behavior

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“The ideals which have always shown before me and filled me with the joy of living are goodness beauty and truth. To make a goal of comfort or happiness had never appealed to me; a system of ethics built on this basis would be sufficient only for a herd of cattle.” – Albert Einstein

Behaving badly, without guilt
Some people routinely behave in ways that are out of integrity, unethical, immoral and untrustworthy and yet never experience guilt. How does this happen?

A growing body of evidence indicates such folks “disengage” from their core values, from their moral compass and even consciously “forget” information that would otherwise limit their inappropriate behavior. They rationalize their dishonest behavior in a way that lets them off the “honesty” hook.

These dishonest folks – white-collar and blue-collar – live and work in virtually every system and organization – finance, politics, healthcare, education – even live in our homes. Our society has become inundated by the “dishonest” and “untrustworthy.”

Psychologists tell us that “moral disengagement” and “moral self-regulation” lead to dishonesty. By either commission or omission, these folks, when behaving dishonestly (1) link their act to their moral goals and values or (2) uncouple their dishonesty from their moral goals and values. We seem to be experiencing more and more of the latter.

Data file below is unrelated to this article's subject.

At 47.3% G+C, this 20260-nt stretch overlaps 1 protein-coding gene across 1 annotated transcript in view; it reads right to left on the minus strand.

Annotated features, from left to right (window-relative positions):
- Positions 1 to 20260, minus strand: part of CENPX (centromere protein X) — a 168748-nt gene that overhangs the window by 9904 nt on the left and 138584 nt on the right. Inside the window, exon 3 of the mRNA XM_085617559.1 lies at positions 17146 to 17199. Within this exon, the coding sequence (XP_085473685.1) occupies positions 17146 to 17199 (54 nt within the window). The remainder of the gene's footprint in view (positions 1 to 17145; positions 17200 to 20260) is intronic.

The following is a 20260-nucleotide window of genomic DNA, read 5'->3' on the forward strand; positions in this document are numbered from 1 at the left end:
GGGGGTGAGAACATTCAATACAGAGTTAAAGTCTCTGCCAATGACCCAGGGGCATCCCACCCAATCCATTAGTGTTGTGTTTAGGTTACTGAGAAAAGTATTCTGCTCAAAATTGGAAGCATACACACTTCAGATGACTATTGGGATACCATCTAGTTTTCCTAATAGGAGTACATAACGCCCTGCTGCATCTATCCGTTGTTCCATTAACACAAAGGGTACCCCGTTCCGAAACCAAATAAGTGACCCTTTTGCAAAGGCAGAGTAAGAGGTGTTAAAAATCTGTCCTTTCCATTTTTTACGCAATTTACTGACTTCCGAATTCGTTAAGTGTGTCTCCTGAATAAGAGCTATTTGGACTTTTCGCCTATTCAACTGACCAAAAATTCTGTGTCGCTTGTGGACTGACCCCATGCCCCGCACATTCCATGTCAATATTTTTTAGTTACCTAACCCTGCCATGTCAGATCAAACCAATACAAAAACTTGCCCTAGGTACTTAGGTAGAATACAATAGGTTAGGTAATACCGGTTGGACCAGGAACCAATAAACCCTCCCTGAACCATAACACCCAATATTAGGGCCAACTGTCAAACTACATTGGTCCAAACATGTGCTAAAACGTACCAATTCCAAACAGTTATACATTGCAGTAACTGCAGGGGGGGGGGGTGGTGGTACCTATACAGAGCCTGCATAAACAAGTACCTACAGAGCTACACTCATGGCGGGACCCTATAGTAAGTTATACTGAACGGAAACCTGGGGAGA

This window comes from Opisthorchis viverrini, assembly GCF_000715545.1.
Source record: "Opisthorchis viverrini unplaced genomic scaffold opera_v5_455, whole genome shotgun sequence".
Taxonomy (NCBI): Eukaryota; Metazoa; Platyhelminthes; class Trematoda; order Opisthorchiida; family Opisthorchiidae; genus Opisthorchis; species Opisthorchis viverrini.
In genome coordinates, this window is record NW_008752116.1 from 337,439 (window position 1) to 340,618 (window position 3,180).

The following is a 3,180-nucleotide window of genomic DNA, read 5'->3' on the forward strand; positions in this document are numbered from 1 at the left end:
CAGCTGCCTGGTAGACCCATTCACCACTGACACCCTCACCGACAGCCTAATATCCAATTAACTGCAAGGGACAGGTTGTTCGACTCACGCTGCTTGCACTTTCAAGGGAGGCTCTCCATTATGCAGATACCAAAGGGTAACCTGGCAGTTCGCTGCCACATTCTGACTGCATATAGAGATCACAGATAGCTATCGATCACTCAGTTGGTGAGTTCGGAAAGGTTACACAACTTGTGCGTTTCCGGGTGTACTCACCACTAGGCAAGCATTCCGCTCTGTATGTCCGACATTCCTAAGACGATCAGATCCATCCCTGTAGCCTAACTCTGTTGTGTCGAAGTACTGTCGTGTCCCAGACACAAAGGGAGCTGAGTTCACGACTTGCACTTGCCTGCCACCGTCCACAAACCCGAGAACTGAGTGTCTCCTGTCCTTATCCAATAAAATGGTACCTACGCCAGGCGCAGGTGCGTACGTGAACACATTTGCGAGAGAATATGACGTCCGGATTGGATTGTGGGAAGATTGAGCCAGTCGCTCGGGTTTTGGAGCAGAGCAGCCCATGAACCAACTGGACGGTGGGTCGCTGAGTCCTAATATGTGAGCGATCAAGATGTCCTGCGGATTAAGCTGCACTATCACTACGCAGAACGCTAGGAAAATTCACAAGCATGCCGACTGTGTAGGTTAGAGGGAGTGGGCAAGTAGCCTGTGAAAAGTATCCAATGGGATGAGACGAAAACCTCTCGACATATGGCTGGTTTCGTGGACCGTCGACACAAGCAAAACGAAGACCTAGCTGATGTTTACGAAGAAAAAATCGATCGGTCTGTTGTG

Symptoms of behaving badly
When  behaving dishonestly and unethically, one experiences both mental and physical reactions. Mentally, one experiences “cognitive dissonance” – a knowing that there is a “disconnect” between one’s act and one’s value system, and a “felt sense somatically – i.e., in the body- that is experienced as some flavor of physical discomfort.

So, how do folks respond to their dissonance and discomfort? How do they come to grips with their distress?

There are those who “do the right thing” and move into alignment with their core values and moral code. And there are those who go through a “rationalization and judgmental” process, i.e., “moral disengagement,” in order to clear their conscience, to view their action as “morally permissible.”

Too,  there are those who disengage morally in order to benefit from another’s dishonest or unethical behavior (e.g., buying clothes from a company that ignores human rights and uses child labor).

What about me?
Do I use “moral disengagement” as a strategy to excuse my or another’s unethical actions as “permissible?” To what extent do I use moral disengagement to actually perpetuate unethical and dishonest behavior – mine and/or others’?